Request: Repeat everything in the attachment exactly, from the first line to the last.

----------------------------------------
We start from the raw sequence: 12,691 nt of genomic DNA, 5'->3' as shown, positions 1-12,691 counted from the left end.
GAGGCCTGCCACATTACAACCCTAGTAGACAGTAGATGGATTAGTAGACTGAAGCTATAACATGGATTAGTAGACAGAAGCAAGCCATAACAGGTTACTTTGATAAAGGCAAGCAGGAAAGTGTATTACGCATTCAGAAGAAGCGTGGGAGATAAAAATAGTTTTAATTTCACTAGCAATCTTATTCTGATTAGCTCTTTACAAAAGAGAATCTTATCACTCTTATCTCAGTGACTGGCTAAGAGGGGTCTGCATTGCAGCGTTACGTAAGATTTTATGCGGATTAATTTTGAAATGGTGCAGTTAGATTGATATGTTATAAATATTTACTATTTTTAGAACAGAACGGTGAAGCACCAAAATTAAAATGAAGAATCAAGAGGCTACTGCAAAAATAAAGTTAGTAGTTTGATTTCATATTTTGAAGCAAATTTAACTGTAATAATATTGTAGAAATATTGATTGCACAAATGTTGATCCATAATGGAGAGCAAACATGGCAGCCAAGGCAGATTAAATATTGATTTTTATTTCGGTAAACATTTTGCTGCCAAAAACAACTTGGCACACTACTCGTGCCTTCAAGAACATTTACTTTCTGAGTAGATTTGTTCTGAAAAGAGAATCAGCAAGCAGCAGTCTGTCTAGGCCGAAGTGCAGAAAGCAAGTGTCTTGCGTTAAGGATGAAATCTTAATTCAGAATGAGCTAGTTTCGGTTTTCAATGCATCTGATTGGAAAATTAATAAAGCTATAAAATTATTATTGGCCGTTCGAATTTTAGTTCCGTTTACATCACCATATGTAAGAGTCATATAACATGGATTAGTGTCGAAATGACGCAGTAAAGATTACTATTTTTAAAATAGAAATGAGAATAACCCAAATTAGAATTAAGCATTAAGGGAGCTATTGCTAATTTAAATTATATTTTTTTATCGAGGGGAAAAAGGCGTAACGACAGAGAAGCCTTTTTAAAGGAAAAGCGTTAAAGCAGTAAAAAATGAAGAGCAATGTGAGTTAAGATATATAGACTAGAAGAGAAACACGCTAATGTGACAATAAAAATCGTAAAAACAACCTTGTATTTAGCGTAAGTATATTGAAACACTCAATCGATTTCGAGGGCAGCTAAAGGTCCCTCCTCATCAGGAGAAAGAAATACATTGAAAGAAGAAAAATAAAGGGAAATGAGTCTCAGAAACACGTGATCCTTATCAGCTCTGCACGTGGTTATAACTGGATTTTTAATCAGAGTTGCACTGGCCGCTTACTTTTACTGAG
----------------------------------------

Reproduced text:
We start from the raw sequence: 12,691 nt of genomic DNA, 5'->3' as shown, positions 1-12,691 counted from the left end.
GAGGCCTGCCACATTACAACCCTAGTAGACAGTAGATGGATTAGTAGACTGAAGCTATAACATGGATTAGTAGACAGAAGCAAGCCATAACAGGTTACTTTGATAAAGGCAAGCAGGAAAGTGTATTACGCATTCAGAAGAAGCGTGGGAGATAAAAATAGTTTTAATTTCACTAGCAATCTTATTCTGATTAGCTCTTTACAAAAGAGAATCTTATCACTCTTATCTCAGTGACTGGCTAAGAGGGGTCTGCATTGCAGCGTTACGTAAGATTTTATGCGGATTAATTTTGAAATGGTGCAGTTAGATTGATATGTTATAAATATTTACTATTTTTAGAACAGAACGGTGAAGCACCAAAATTAAAATGAAGAATCAAGAGGCTACTGCAAAAATAAAGTTAGTAGTTTGATTTCATATTTTGAAGCAAATTTAACTGTAATAATATTGTAGAAATATTGATTGCACAAATGTTGATCCATAATGGAGAGCAAACATGGCAGCCAAGGCAGATTAAATATTGATTTTTATTTCGGTAAACATTTTGCTGCCAAAAACAACTTGGCACACTACTCGTGCCTTCAAGAACATTTACTTTCTGAGTAGATTTGTTCTGAAAAGAGAATCAGCAAGCAGCAGTCTGTCTAGGCCGAAGTGCAGAAAGCAAGTGTCTTGCGTTAAGGATGAAATCTTAATTCAGAATGAGCTAGTTTCGGTTTTCAATGCATCTGATTGGAAAATTAATAAAGCTATAAAATTATTATTGGCCGTTCGAATTTTAGTTCCGTTTACATCACCATATGTAAGAGTCATATAACATGGATTAGTGTCGAAATGACGCAGTAAAGATTACTATTTTTAAAATAGAAATGAGAATAACCCAAATTAGAATTAAGCATTAAGGGAGCTATTGCTAATTTAAATTATATTTTTTTATCGAGGGGAAAAAGGCGTAACGACAGAGAAGCCTTTTTAAAGGAAAAGCGTTAAAGCAGTAAAAAATGAAGAGCAATGTGAGTTAAGATATATAGACTAGAAGAGAAACACGCTAATGTGACAATAAAAATCGTAAAAACAACCTTGTATTTAGCGTAAGTATATTGAAACACTCAATCGATTTCGAGGGCAGCTAAAGGTCCCTCCTCATCAGGAGAAAGAAATACATTGAAAGAAGAAAAATAAAGGGAAATGAGTCTCAGAAACACGTGATCCTTATCAGCTCTGCACGTGGTTATAACTGGATTTTTAATCAGAGTTGCACTGGCCGCTTACTTTTACTGAG